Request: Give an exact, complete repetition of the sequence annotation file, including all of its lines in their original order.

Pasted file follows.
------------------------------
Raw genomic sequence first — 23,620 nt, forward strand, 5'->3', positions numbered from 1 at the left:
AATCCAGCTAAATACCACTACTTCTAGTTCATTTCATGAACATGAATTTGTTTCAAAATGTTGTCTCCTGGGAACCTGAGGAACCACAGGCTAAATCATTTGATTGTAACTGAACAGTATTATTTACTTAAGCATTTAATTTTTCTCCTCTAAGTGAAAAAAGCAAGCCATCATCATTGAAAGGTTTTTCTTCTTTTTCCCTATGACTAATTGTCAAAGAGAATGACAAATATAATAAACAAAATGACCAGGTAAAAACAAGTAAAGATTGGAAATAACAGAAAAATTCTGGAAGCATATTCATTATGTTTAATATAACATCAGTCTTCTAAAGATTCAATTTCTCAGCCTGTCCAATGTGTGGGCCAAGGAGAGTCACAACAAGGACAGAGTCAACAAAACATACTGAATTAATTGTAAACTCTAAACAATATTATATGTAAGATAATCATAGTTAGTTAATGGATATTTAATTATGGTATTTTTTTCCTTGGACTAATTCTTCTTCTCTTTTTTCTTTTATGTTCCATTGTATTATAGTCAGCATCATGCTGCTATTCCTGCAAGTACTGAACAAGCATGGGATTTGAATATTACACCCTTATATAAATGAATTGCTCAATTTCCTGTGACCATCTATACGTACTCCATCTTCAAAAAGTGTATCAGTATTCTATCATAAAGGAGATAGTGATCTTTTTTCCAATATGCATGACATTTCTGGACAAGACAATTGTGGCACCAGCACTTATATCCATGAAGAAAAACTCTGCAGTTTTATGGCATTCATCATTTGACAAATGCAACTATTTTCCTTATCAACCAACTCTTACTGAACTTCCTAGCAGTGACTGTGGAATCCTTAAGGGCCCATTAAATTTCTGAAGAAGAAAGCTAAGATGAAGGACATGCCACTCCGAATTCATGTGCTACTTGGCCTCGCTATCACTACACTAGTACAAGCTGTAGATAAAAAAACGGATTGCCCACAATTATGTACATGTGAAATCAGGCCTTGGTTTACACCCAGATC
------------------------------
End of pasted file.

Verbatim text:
Raw genomic sequence first — 23,620 nt, forward strand, 5'->3', positions numbered from 1 at the left:
AATCCAGCTAAATACCACTACTTCTAGTTCATTTCATGAACATGAATTTGTTTCAAAATGTTGTCTCCTGGGAACCTGAGGAACCACAGGCTAAATCATTTGATTGTAACTGAACAGTATTATTTACTTAAGCATTTAATTTTTCTCCTCTAAGTGAAAAAAGCAAGCCATCATCATTGAAAGGTTTTTCTTCTTTTTCCCTATGACTAATTGTCAAAGAGAATGACAAATATAATAAACAAAATGACCAGGTAAAAACAAGTAAAGATTGGAAATAACAGAAAAATTCTGGAAGCATATTCATTATGTTTAATATAACATCAGTCTTCTAAAGATTCAATTTCTCAGCCTGTCCAATGTGTGGGCCAAGGAGAGTCACAACAAGGACAGAGTCAACAAAACATACTGAATTAATTGTAAACTCTAAACAATATTATATGTAAGATAATCATAGTTAGTTAATGGATATTTAATTATGGTATTTTTTTCCTTGGACTAATTCTTCTTCTCTTTTTTCTTTTATGTTCCATTGTATTATAGTCAGCATCATGCTGCTATTCCTGCAAGTACTGAACAAGCATGGGATTTGAATATTACACCCTTATATAAATGAATTGCTCAATTTCCTGTGACCATCTATACGTACTCCATCTTCAAAAAGTGTATCAGTATTCTATCATAAAGGAGATAGTGATCTTTTTTCCAATATGCATGACATTTCTGGACAAGACAATTGTGGCACCAGCACTTATATCCATGAAGAAAAACTCTGCAGTTTTATGGCATTCATCATTTGACAAATGCAACTATTTTCCTTATCAACCAACTCTTACTGAACTTCCTAGCAGTGACTGTGGAATCCTTAAGGGCCCATTAAATTTCTGAAGAAGAAAGCTAAGATGAAGGACATGCCACTCCGAATTCATGTGCTACTTGGCCTCGCTATCACTACACTAGTACAAGCTGTAGATAAAAAAACGGATTGCCCACAATTATGTACATGTGAAATCAGGCCTTGGTTTACACCCAGATC